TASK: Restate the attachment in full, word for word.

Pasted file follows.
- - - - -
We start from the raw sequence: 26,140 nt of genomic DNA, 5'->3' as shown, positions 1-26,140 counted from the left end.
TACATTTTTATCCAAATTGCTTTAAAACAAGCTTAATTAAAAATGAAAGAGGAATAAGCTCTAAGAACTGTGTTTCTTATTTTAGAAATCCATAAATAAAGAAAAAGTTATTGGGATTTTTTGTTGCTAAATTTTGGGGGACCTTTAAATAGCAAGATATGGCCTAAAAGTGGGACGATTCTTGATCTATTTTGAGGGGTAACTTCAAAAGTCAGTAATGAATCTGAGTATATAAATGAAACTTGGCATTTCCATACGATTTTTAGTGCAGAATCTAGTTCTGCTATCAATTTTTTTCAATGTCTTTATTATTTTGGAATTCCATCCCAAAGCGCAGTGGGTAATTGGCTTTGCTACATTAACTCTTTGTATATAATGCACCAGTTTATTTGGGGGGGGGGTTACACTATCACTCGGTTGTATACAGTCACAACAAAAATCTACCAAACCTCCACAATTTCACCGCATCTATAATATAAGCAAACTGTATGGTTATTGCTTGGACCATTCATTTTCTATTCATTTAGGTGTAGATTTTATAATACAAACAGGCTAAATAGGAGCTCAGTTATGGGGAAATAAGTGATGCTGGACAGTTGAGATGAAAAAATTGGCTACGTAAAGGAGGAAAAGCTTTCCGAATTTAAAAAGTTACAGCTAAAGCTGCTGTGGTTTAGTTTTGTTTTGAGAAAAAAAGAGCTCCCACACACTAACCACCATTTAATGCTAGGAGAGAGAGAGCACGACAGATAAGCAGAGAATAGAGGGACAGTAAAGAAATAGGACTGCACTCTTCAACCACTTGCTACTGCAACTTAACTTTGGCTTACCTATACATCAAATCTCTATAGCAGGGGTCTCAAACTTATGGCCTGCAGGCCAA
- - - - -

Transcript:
We start from the raw sequence: 26,140 nt of genomic DNA, 5'->3' as shown, positions 1-26,140 counted from the left end.
TACATTTTTATCCAAATTGCTTTAAAACAAGCTTAATTAAAAATGAAAGAGGAATAAGCTCTAAGAACTGTGTTTCTTATTTTAGAAATCCATAAATAAAGAAAAAGTTATTGGGATTTTTTGTTGCTAAATTTTGGGGGACCTTTAAATAGCAAGATATGGCCTAAAAGTGGGACGATTCTTGATCTATTTTGAGGGGTAACTTCAAAAGTCAGTAATGAATCTGAGTATATAAATGAAACTTGGCATTTCCATACGATTTTTAGTGCAGAATCTAGTTCTGCTATCAATTTTTTTCAATGTCTTTATTATTTTGGAATTCCATCCCAAAGCGCAGTGGGTAATTGGCTTTGCTACATTAACTCTTTGTATATAATGCACCAGTTTATTTGGGGGGGGGGTTACACTATCACTCGGTTGTATACAGTCACAACAAAAATCTACCAAACCTCCACAATTTCACCGCATCTATAATATAAGCAAACTGTATGGTTATTGCTTGGACCATTCATTTTCTATTCATTTAGGTGTAGATTTTATAATACAAACAGGCTAAATAGGAGCTCAGTTATGGGGAAATAAGTGATGCTGGACAGTTGAGATGAAAAAATTGGCTACGTAAAGGAGGAAAAGCTTTCCGAATTTAAAAAGTTACAGCTAAAGCTGCTGTGGTTTAGTTTTGTTTTGAGAAAAAAAGAGCTCCCACACACTAACCACCATTTAATGCTAGGAGAGAGAGAGCACGACAGATAAGCAGAGAATAGAGGGACAGTAAAGAAATAGGACTGCACTCTTCAACCACTTGCTACTGCAACTTAACTTTGGCTTACCTATACATCAAATCTCTATAGCAGGGGTCTCAAACTTATGGCCTGCAGGCCAA